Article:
Carlos Lopez had an electrifying entry to the world of software.

Several years ago, he was a maintenance man at a senior apartment complex when the air conditioning failed on a sultry day.

While trying to fix the AC, he shocked himself, which would have been fatal had it not been for a colleague who flipped the off switch.

“I went home and thought about things, and my wife said I should go to school full time and finish my degree,” he said.

Lopez, 31, graduated in software development from Minneapolis Community and Technical College. He took an internship this summer at a small business in the Grain Exchange Building called Mobile Composer.

The owners of the 3-year-old company say Lopez and three other interns were critical this summer.

And Mobile Composer’s founders just hired Lopez as a permanent employee. In fact, the now nine-person company also retained two other interns part-time who are still in school. And they would have hired a fourth had he not faced a full-time courseload and extra projects this fall.

Mobile Composer paid the interns $12.50 an hour for full-time jobs for 10 weeks this summer, plus free lunch on Fridays.

“The interns are part of our team and they contributed,” said Catherine Gillis, a founding partner and chief marketing officer of Mobile. “We didn’t have gobs of cash or big conference tables.”

In fact, Loren Horsager, a veteran software developer who, like Gillis, came out of the corporate world to start the company in 2013, even made the work tables. And the chairs were donated by family and friends at this firm started with owner cash and sweat.

Now, something is working.

Horsager and Gillis are expecting their first $1 million-plus revenue year. The growing client list includes Veritas and U.S. Bancorp.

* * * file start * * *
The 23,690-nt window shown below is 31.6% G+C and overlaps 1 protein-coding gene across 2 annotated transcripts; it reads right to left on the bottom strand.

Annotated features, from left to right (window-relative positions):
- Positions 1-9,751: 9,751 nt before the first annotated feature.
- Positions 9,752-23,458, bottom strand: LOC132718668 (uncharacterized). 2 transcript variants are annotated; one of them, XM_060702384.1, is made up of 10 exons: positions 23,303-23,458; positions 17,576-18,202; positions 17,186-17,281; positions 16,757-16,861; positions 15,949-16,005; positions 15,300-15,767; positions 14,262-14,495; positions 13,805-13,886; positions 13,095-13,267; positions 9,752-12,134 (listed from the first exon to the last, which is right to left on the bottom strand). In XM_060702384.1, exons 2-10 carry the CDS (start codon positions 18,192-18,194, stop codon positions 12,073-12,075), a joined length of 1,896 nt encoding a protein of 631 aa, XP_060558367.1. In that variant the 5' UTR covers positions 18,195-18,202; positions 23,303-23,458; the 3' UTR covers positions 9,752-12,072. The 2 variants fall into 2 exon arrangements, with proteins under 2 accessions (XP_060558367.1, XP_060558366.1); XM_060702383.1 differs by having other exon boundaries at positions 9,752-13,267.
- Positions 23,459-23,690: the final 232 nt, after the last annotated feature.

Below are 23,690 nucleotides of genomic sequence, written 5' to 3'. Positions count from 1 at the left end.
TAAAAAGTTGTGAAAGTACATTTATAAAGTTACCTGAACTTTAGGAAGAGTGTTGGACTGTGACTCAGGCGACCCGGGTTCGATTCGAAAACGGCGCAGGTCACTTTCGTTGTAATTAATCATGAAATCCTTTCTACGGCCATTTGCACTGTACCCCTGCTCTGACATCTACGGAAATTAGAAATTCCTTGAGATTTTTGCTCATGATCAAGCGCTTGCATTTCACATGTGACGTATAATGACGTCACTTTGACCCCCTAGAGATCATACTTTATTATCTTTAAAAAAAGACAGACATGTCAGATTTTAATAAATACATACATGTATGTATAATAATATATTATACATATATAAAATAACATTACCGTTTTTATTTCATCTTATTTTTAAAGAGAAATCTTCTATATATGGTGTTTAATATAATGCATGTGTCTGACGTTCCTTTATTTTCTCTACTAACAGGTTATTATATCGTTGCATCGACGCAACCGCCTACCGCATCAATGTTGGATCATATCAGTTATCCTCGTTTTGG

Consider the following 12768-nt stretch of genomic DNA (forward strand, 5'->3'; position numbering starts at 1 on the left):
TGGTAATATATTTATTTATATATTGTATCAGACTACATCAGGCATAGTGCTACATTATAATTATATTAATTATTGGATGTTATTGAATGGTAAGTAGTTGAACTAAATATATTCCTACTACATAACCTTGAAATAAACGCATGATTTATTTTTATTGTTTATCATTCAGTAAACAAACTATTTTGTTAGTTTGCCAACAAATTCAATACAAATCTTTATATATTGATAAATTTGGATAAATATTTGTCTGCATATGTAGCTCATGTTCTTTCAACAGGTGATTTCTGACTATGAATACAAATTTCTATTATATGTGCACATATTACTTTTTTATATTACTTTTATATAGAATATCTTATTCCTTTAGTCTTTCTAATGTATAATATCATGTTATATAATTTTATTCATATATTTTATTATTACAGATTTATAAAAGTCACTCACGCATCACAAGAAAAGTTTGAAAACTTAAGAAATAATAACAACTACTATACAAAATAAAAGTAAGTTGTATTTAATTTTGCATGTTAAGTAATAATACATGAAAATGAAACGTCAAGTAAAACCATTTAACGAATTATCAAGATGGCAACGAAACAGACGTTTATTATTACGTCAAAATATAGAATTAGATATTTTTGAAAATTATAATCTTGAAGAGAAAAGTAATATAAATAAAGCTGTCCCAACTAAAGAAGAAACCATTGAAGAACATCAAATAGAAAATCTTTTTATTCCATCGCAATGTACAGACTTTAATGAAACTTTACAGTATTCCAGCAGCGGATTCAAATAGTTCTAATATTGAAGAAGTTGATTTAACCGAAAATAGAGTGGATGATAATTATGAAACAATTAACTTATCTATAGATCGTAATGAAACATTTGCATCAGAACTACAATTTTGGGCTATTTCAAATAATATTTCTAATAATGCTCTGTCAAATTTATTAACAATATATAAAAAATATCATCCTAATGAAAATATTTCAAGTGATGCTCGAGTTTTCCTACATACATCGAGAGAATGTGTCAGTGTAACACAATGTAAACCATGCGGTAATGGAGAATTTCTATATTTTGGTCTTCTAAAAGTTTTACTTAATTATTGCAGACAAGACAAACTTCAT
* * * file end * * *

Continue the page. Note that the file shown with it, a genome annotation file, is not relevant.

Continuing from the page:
And the Mobile Composer interns proved, among other things, that interns increasingly matter, particularly at small technology enterprises.

During and after the Great Recession of 2008-09, companies were rapped for hiring smart college kids, paying them nothing for internships, working them like dogs, all as they laid off workers. And the young ones were supposed to be thankful for the experience.

Margaret Anderson Kelliher, chief executive of the Minnesota High Tech Association (MHTA) said employers generally are compensating, appreciating and grooming interns more. Moreover, young people add value, diverse perspectives and are viewed as potential hires as companies replace retiring baby boomers.

The MHTA board decided to help qualifying small companies hire interns through a subsidized program that helped Mobile Composer afford four interns this summer. MHTA’s “Scitechsperience” internship program targets small engineering and technology companies that don’t have the resources to pay full-time interns. It has grown from 67 interns around the state to 223 interns at 132 companies this year.

“The goal is to give the student a high-quality, high-impact experience in their field and let them … infuse into the company new learning that comes from the intern working on a real project,” Kelliher said. “Small companies sometimes don’t even have an HR person. So, we do some of the administration.